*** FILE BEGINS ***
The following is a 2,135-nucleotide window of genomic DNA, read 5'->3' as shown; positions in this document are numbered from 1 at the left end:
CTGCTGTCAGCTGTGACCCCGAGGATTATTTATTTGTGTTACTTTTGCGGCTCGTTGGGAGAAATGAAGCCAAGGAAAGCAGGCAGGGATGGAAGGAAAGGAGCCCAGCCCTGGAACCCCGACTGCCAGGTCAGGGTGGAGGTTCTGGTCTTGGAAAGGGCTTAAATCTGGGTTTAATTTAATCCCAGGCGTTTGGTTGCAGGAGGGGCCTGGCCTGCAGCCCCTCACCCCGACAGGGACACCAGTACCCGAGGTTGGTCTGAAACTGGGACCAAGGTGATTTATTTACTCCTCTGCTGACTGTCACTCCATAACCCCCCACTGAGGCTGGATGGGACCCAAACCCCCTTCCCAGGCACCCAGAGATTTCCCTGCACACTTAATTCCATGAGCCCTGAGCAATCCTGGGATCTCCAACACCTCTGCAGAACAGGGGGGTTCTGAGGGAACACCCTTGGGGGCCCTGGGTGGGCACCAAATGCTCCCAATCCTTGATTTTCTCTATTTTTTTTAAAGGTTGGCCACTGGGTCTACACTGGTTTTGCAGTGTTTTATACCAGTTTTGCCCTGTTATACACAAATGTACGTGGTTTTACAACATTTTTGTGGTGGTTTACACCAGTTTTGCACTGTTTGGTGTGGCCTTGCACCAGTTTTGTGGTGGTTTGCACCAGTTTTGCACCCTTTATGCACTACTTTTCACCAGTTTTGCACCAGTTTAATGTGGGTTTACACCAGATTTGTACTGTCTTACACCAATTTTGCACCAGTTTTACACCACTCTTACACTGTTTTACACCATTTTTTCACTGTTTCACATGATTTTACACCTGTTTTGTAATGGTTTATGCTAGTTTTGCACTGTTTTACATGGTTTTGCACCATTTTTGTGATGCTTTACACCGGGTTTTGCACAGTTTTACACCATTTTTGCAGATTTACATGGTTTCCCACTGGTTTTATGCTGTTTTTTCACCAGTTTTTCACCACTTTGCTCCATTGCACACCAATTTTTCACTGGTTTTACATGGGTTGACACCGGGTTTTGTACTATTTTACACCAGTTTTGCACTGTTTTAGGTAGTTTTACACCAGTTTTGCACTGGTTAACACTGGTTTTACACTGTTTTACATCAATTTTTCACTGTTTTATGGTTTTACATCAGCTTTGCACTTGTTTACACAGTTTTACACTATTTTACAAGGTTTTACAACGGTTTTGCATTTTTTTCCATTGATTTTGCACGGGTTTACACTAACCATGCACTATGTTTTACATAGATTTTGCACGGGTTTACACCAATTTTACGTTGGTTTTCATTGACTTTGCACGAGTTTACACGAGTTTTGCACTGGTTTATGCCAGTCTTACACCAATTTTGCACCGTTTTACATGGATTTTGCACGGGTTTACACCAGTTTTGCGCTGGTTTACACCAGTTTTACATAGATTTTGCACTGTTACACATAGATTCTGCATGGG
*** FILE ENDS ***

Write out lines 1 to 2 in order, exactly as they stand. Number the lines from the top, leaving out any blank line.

The following is a 2,135-nucleotide window of genomic DNA, read 5'->3' as shown; positions in this document are numbered from 1 at the left end:
CTGCTGTCAGCTGTGACCCCGAGGATTATTTATTTGTGTTACTTTTGCGGCTCGTTGGGAGAAATGAAGCCAAGGAAAGCAGGCAGGGATGGAAGGAAAGGAGCCCAGCCCTGGAACCCCGACTGCCAGGTCAGGGTGGAGGTTCTGGTCTTGGAAAGGGCTTAAATCTGGGTTTAATTTAATCCCAGGCGTTTGGTTGCAGGAGGGGCCTGGCCTGCAGCCCCTCACCCCGACAGGGACACCAGTACCCGAGGTTGGTCTGAAACTGGGACCAAGGTGATTTATTTACTCCTCTGCTGACTGTCACTCCATAACCCCCCACTGAGGCTGGATGGGACCCAAACCCCCTTCCCAGGCACCCAGAGATTTCCCTGCACACTTAATTCCATGAGCCCTGAGCAATCCTGGGATCTCCAACACCTCTGCAGAACAGGGGGGTTCTGAGGGAACACCCTTGGGGGCCCTGGGTGGGCACCAAATGCTCCCAATCCTTGATTTTCTCTATTTTTTTTAAAGGTTGGCCACTGGGTCTACACTGGTTTTGCAGTGTTTTATACCAGTTTTGCCCTGTTATACACAAATGTACGTGGTTTTACAACATTTTTGTGGTGGTTTACACCAGTTTTGCACTGTTTGGTGTGGCCTTGCACCAGTTTTGTGGTGGTTTGCACCAGTTTTGCACCCTTTATGCACTACTTTTCACCAGTTTTGCACCAGTTTAATGTGGGTTTACACCAGATTTGTACTGTCTTACACCAATTTTGCACCAGTTTTACACCACTCTTACACTGTTTTACACCATTTTTTCACTGTTTCACATGATTTTACACCTGTTTTGTAATGGTTTATGCTAGTTTTGCACTGTTTTACATGGTTTTGCACCATTTTTGTGATGCTTTACACCGGGTTTTGCACAGTTTTACACCATTTTTGCAGATTTACATGGTTTCCCACTGGTTTTATGCTGTTTTTTCACCAGTTTTTCACCACTTTGCTCCATTGCACACCAATTTTTCACTGGTTTTACATGGGTTGACACCGGGTTTTGTACTATTTTACACCAGTTTTGCACTGTTTTAGGTAGTTTTACACCAGTTTTGCACTGGTTAACACTGGTTTTACACTGTTTTACATCAATTTTTCACTGTTTTATGGTTTTACATCAGCTTTGCACTTGTTTACACAGTTTTACACTATTTTACAAGGTTTTACAACGGTTTTGCATTTTTTTCCATTGATTTTGCACGGGTTTACACTAACCATGCACTATGTTTTACATAGATTTTGCACGGGTTTACACCAATTTTACGTTGGTTTTCATTGACTTTGCACGAGTTTACACGAGTTTTGCACTGGTTTATGCCAGTCTTACACCAATTTTGCACCGTTTTACATGGATTTTGCACGGGTTTACACCAGTTTTGCGCTGGTTTACACCAGTTTTACATAGATTTTGCACTGTTACACATAGATTCTGCATGGG